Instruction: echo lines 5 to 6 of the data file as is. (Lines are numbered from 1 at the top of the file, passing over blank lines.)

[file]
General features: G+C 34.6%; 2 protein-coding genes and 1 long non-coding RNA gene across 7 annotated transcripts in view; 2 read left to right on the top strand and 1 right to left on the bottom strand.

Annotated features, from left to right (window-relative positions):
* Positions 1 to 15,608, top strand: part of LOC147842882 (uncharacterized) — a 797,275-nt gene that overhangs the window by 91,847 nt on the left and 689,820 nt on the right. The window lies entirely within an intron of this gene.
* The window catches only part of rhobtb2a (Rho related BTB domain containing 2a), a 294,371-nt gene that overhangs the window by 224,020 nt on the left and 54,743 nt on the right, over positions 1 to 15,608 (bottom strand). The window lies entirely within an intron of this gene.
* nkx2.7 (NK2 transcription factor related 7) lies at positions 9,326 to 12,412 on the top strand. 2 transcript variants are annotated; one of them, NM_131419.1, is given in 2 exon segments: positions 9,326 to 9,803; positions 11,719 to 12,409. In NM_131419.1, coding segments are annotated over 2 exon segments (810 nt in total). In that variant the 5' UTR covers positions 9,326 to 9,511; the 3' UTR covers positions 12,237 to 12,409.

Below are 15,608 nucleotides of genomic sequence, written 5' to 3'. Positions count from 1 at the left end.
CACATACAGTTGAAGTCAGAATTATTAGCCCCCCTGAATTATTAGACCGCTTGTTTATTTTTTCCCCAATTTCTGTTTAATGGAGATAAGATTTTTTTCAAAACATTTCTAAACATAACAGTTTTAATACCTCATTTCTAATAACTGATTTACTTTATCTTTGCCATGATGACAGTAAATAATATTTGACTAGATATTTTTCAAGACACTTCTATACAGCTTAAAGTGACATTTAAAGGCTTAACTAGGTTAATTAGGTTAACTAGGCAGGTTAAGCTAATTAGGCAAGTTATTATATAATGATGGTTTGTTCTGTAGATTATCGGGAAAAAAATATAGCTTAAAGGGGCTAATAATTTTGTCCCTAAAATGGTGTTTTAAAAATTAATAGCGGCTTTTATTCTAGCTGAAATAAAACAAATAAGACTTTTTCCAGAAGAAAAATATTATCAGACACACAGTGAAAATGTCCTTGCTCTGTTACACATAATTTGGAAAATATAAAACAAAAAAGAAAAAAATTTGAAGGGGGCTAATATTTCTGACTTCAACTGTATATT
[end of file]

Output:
* nkx2.7 (NK2 transcription factor related 7) lies at positions 9,326 to 12,412 on the top strand. 2 transcript variants are annotated; one of them, NM_131419.1, is given in 2 exon segments: positions 9,326 to 9,803; positions 11,719 to 12,409. In NM_131419.1, coding segments are annotated over 2 exon segments (810 nt in total). In that variant the 5' UTR covers positions 9,326 to 9,511; the 3' UTR covers positions 12,237 to 12,409.

Below are 15,608 nucleotides of genomic sequence, written 5' to 3'. Positions count from 1 at the left end.